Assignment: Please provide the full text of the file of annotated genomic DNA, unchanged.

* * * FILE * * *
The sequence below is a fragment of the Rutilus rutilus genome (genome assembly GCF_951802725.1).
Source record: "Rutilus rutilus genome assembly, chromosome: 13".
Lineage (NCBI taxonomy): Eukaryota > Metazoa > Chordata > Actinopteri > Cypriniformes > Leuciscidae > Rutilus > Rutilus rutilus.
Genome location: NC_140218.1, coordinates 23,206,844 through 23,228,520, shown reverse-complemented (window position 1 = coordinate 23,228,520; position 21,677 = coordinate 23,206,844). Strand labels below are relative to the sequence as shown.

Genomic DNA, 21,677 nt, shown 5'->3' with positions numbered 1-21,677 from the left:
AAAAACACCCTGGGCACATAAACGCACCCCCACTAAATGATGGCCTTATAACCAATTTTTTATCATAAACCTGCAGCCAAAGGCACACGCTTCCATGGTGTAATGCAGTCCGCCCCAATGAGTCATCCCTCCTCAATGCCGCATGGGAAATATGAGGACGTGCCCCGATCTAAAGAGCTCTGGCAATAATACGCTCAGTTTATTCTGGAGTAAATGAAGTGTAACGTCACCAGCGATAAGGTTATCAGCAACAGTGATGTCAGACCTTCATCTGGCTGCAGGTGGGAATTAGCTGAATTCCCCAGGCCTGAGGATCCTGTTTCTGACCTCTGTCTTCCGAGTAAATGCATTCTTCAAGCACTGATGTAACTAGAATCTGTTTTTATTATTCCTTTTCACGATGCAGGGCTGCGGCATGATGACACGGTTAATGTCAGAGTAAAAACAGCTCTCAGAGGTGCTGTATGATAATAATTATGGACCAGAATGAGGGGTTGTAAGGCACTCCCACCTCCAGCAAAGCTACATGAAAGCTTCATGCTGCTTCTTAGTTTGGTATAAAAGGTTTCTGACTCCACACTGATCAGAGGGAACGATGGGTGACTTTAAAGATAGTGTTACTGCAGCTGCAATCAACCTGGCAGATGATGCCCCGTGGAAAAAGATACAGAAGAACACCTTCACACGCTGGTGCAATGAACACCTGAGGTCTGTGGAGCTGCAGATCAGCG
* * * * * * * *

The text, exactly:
The sequence below is a fragment of the Rutilus rutilus genome (genome assembly GCF_951802725.1).
Source record: "Rutilus rutilus genome assembly, chromosome: 13".
Lineage (NCBI taxonomy): Eukaryota > Metazoa > Chordata > Actinopteri > Cypriniformes > Leuciscidae > Rutilus > Rutilus rutilus.
Genome location: NC_140218.1, coordinates 23,206,844 through 23,228,520, shown reverse-complemented (window position 1 = coordinate 23,228,520; position 21,677 = coordinate 23,206,844). Strand labels below are relative to the sequence as shown.

Genomic DNA, 21,677 nt, shown 5'->3' with positions numbered 1-21,677 from the left:
AAAAACACCCTGGGCACATAAACGCACCCCCACTAAATGATGGCCTTATAACCAATTTTTTATCATAAACCTGCAGCCAAAGGCACACGCTTCCATGGTGTAATGCAGTCCGCCCCAATGAGTCATCCCTCCTCAATGCCGCATGGGAAATATGAGGACGTGCCCCGATCTAAAGAGCTCTGGCAATAATACGCTCAGTTTATTCTGGAGTAAATGAAGTGTAACGTCACCAGCGATAAGGTTATCAGCAACAGTGATGTCAGACCTTCATCTGGCTGCAGGTGGGAATTAGCTGAATTCCCCAGGCCTGAGGATCCTGTTTCTGACCTCTGTCTTCCGAGTAAATGCATTCTTCAAGCACTGATGTAACTAGAATCTGTTTTTATTATTCCTTTTCACGATGCAGGGCTGCGGCATGATGACACGGTTAATGTCAGAGTAAAAACAGCTCTCAGAGGTGCTGTATGATAATAATTATGGACCAGAATGAGGGGTTGTAAGGCACTCCCACCTCCAGCAAAGCTACATGAAAGCTTCATGCTGCTTCTTAGTTTGGTATAAAAGGTTTCTGACTCCACACTGATCAGAGGGAACGATGGGTGACTTTAAAGATAGTGTTACTGCAGCTGCAATCAACCTGGCAGATGATGCCCCGTGGAAAAAGATACAGAAGAACACCTTCACACGCTGGTGCAATGAACACCTGAGGTCTGTGGAGCTGCAGATCAGCG